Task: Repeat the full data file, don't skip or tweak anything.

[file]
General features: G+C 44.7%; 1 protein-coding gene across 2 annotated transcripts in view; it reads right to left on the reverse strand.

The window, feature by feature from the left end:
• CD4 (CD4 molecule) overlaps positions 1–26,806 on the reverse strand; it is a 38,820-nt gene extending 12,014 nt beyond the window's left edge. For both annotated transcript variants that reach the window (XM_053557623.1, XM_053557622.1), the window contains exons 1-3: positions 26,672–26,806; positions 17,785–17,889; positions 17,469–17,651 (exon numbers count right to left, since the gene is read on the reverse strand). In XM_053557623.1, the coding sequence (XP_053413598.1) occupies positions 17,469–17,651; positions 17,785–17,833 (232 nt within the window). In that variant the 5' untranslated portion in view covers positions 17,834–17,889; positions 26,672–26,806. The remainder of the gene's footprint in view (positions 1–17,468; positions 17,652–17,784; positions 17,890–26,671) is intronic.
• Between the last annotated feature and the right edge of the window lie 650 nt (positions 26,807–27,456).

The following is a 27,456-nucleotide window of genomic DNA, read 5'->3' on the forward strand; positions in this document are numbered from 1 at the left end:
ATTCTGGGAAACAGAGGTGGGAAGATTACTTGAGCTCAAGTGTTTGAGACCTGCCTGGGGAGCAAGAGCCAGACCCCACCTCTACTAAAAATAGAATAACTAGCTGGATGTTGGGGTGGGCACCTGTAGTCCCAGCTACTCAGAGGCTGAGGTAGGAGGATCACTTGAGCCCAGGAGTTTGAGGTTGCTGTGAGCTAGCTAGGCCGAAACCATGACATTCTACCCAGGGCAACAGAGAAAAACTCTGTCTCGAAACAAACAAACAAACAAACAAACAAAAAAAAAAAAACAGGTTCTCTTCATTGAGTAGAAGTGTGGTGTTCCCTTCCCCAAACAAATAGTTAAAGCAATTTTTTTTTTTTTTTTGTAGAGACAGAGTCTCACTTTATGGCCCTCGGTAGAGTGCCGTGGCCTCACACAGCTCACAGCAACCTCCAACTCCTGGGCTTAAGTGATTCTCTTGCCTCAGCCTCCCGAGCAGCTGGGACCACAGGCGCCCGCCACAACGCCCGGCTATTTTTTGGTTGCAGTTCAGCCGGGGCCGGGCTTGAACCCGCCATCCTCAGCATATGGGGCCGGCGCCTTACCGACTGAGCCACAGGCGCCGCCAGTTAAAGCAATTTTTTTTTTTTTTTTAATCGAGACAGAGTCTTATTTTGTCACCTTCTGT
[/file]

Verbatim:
General features: G+C 44.7%; 1 protein-coding gene across 2 annotated transcripts in view; it reads right to left on the reverse strand.

The window, feature by feature from the left end:
• CD4 (CD4 molecule) overlaps positions 1–26,806 on the reverse strand; it is a 38,820-nt gene extending 12,014 nt beyond the window's left edge. For both annotated transcript variants that reach the window (XM_053557623.1, XM_053557622.1), the window contains exons 1-3: positions 26,672–26,806; positions 17,785–17,889; positions 17,469–17,651 (exon numbers count right to left, since the gene is read on the reverse strand). In XM_053557623.1, the coding sequence (XP_053413598.1) occupies positions 17,469–17,651; positions 17,785–17,833 (232 nt within the window). In that variant the 5' untranslated portion in view covers positions 17,834–17,889; positions 26,672–26,806. The remainder of the gene's footprint in view (positions 1–17,468; positions 17,652–17,784; positions 17,890–26,671) is intronic.
• Between the last annotated feature and the right edge of the window lie 650 nt (positions 26,807–27,456).

The following is a 27,456-nucleotide window of genomic DNA, read 5'->3' on the forward strand; positions in this document are numbered from 1 at the left end:
ATTCTGGGAAACAGAGGTGGGAAGATTACTTGAGCTCAAGTGTTTGAGACCTGCCTGGGGAGCAAGAGCCAGACCCCACCTCTACTAAAAATAGAATAACTAGCTGGATGTTGGGGTGGGCACCTGTAGTCCCAGCTACTCAGAGGCTGAGGTAGGAGGATCACTTGAGCCCAGGAGTTTGAGGTTGCTGTGAGCTAGCTAGGCCGAAACCATGACATTCTACCCAGGGCAACAGAGAAAAACTCTGTCTCGAAACAAACAAACAAACAAACAAACAAAAAAAAAAAAACAGGTTCTCTTCATTGAGTAGAAGTGTGGTGTTCCCTTCCCCAAACAAATAGTTAAAGCAATTTTTTTTTTTTTTTTGTAGAGACAGAGTCTCACTTTATGGCCCTCGGTAGAGTGCCGTGGCCTCACACAGCTCACAGCAACCTCCAACTCCTGGGCTTAAGTGATTCTCTTGCCTCAGCCTCCCGAGCAGCTGGGACCACAGGCGCCCGCCACAACGCCCGGCTATTTTTTGGTTGCAGTTCAGCCGGGGCCGGGCTTGAACCCGCCATCCTCAGCATATGGGGCCGGCGCCTTACCGACTGAGCCACAGGCGCCGCCAGTTAAAGCAATTTTTTTTTTTTTTTTAATCGAGACAGAGTCTTATTTTGTCACCTTCTGT